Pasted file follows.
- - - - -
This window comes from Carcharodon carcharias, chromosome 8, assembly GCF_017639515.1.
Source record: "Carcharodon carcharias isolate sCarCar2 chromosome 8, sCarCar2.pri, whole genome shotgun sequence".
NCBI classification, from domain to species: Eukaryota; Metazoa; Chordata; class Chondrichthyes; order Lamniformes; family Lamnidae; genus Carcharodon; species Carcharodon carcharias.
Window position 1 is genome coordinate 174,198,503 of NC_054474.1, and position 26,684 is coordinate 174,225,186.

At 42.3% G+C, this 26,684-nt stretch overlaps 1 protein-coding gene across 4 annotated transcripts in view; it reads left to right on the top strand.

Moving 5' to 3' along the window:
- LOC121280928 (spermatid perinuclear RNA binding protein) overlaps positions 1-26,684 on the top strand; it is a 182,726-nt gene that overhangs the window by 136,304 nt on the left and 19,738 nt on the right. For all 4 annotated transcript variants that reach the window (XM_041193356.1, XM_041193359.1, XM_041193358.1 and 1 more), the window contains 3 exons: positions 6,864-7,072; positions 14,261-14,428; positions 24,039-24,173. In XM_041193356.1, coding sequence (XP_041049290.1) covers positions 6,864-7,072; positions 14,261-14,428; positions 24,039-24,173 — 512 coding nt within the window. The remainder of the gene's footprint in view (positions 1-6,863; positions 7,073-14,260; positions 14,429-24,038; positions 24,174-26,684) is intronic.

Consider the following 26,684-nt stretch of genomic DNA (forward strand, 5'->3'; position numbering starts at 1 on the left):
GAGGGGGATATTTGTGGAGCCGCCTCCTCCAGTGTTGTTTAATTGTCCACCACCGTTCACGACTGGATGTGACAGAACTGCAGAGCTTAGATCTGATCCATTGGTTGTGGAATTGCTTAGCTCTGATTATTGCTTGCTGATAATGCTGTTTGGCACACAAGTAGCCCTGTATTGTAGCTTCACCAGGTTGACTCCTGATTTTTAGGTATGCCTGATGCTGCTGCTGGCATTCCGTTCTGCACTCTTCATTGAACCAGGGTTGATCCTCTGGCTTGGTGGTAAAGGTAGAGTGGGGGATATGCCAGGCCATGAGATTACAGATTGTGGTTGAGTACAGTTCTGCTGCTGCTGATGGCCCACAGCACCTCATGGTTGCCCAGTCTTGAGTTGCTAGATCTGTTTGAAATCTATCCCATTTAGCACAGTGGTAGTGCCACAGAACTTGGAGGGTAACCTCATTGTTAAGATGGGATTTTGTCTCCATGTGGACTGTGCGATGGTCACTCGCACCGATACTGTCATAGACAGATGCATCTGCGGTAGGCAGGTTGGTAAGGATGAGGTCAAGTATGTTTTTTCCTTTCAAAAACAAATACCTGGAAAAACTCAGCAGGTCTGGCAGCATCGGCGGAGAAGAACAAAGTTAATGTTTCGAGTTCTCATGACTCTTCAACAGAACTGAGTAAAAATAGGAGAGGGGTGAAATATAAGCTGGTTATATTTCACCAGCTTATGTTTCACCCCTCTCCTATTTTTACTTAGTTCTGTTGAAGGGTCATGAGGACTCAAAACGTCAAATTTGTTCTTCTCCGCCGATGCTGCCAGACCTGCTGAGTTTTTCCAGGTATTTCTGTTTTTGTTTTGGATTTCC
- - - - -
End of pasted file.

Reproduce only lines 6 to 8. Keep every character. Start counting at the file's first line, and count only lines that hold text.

Moving 5' to 3' along the window:
- LOC121280928 (spermatid perinuclear RNA binding protein) overlaps positions 1-26,684 on the top strand; it is a 182,726-nt gene that overhangs the window by 136,304 nt on the left and 19,738 nt on the right. For all 4 annotated transcript variants that reach the window (XM_041193356.1, XM_041193359.1, XM_041193358.1 and 1 more), the window contains 3 exons: positions 6,864-7,072; positions 14,261-14,428; positions 24,039-24,173. In XM_041193356.1, coding sequence (XP_041049290.1) covers positions 6,864-7,072; positions 14,261-14,428; positions 24,039-24,173 — 512 coding nt within the window. The remainder of the gene's footprint in view (positions 1-6,863; positions 7,073-14,260; positions 14,429-24,038; positions 24,174-26,684) is intronic.

Consider the following 26,684-nt stretch of genomic DNA (forward strand, 5'->3'; position numbering starts at 1 on the left):